When asked if I would do a blog on my book Pauline Boutal, An Artist’s Destiny, I opened a blank Word page, and not much else happened. I do not read blogs. Don’t know about blogs. Well, except for the film Julie & Julia, in which a young Julie begins a blog project as a challenge to cook recipes from an older Julia’s cookbook….
Monique Guyot, Aldonza, Dulcinée, 1962. Fonds Pauline Boutal, Archives SHSB.
After some humming and hawing and more humming and hawing, I remembered that while researching my book, one challenge was doing interviews with Pauline Boutal’s colourful friends, many of whom were actors from the Cercle Molière during the 40s and 70s. All were at least 80 years old. Pauline Boutal would have said, that they were ‘real characters’!
Mr Restiaux, Prison Guard, La Chienne du roi, 1944. Fonds PB, Archives SHSB.
Robert Trudel, Alcide, Le Donatien, 1948. Fonds PB, Archives SHSB.
Robert Trudel (actor 1948-1975) spoke with tears in his eyes about the rehearsals held in the cement basement of the St Boniface Cathedral. (When I was 10 years old, I was a ‘Brownie’ and our meetings were also held in the basement of the Cathedral. I remember the tinkling of beer bottles as the men, actors, set builders, crossed our meeting room with their ‘petite six’ to get to the backroom where they rehearsed.) Mr Trudel explained that someone had brought a small TV so actors could watch the hockey game while waiting to rehearse their part in a scene. He explained that Madame Boutal would get very upset with them when their team scored a goal and they all forgot about the rehearsal. In her strictest voice she would say: “Mais, un peu de sérieux!!! ” He smiled as he became very choked up and said “We gave her such a hard time!”.
Madame Larivière (actress 1953-1967) affectionately known as Toots by the Cercle Molière troupe, proved to be, for me, the most unforgettable person I interviewed. Before I could even begin, she asked “What is your name?” “Louise Duguay,” I replied. “Are you Roland’s daughter?” she blurted out. “Yes,” I replied, not at all surprised, as this happens a lot in St. Boniface. She continued, “Your father, Roland, was born in my Mother’s house at 325 rue Dumoulin!” “Oh,” I said, surprised but polite, “I don’t think so. My father was born in Ste Anne’s, his parents never lived in St. Boniface.” Mme Larivière smiled, “No, your father was born at 325 rue Dumoulin. Your grandmother Rose had come to have her baby at my house. My mother was her midwife.” I had not expected that!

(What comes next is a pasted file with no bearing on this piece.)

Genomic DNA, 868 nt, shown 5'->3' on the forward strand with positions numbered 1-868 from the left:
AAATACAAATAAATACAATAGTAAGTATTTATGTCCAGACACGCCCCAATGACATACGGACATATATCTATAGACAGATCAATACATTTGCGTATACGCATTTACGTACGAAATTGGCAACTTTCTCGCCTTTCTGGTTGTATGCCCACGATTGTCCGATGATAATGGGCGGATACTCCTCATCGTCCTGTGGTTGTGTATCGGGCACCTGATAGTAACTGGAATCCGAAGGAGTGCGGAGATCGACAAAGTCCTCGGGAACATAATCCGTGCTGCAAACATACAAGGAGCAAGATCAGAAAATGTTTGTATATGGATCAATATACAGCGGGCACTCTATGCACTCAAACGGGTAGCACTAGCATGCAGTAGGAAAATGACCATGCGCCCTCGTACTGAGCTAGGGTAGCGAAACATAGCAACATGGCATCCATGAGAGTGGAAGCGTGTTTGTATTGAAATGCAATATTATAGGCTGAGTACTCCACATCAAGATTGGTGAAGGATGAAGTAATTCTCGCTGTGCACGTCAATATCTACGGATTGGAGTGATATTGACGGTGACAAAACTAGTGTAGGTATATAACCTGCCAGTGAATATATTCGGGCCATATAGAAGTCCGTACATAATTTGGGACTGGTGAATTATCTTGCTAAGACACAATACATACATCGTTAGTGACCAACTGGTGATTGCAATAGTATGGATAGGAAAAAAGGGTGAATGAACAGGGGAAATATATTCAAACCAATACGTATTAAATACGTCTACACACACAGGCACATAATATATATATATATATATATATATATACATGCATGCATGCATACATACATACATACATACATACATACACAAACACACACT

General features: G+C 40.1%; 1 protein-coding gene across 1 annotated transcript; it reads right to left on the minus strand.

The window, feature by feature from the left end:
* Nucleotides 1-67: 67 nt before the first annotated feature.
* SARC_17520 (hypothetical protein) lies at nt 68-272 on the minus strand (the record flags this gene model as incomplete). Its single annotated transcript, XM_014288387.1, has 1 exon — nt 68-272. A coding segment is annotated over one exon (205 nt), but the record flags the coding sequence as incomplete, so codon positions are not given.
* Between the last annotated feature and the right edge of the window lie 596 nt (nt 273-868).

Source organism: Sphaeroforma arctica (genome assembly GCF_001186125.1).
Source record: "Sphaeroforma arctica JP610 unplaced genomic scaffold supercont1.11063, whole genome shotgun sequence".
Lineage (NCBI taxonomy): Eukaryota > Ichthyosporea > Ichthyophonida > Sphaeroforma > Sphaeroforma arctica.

Finding time to do interviews posed a real challenge for me, mostly because it is very time-consuming. My only regret, looking back, is that most of these dear, dear, people were no longer with us by when my book was finally published.
Louise Duguay will launch Pauline Boutal: An Artist’s Destiny on November 18 at McNally Robinson Booksellers at 7:00 pm. Louise will be joined by S.E. Stewart, who translated the book from French to English.
Born in St. Boniface, Louise Duguay holds a BEd and MA from the University of Manitoba and a diploma in fashion design from Sheridan College. She teaches in the Multimedia Communications program at the University of St. Boniface. Louise sits on the board of directors of both MAWA (Mentoring Artists for Women’s Art) and the Winnipeg Arts Council, where she is a member of the Public Art Committee. She is a lifetime member of La Maison des artistes visuels francophones and of La Société historique de Saint-Boniface. View books by Louise Duguay.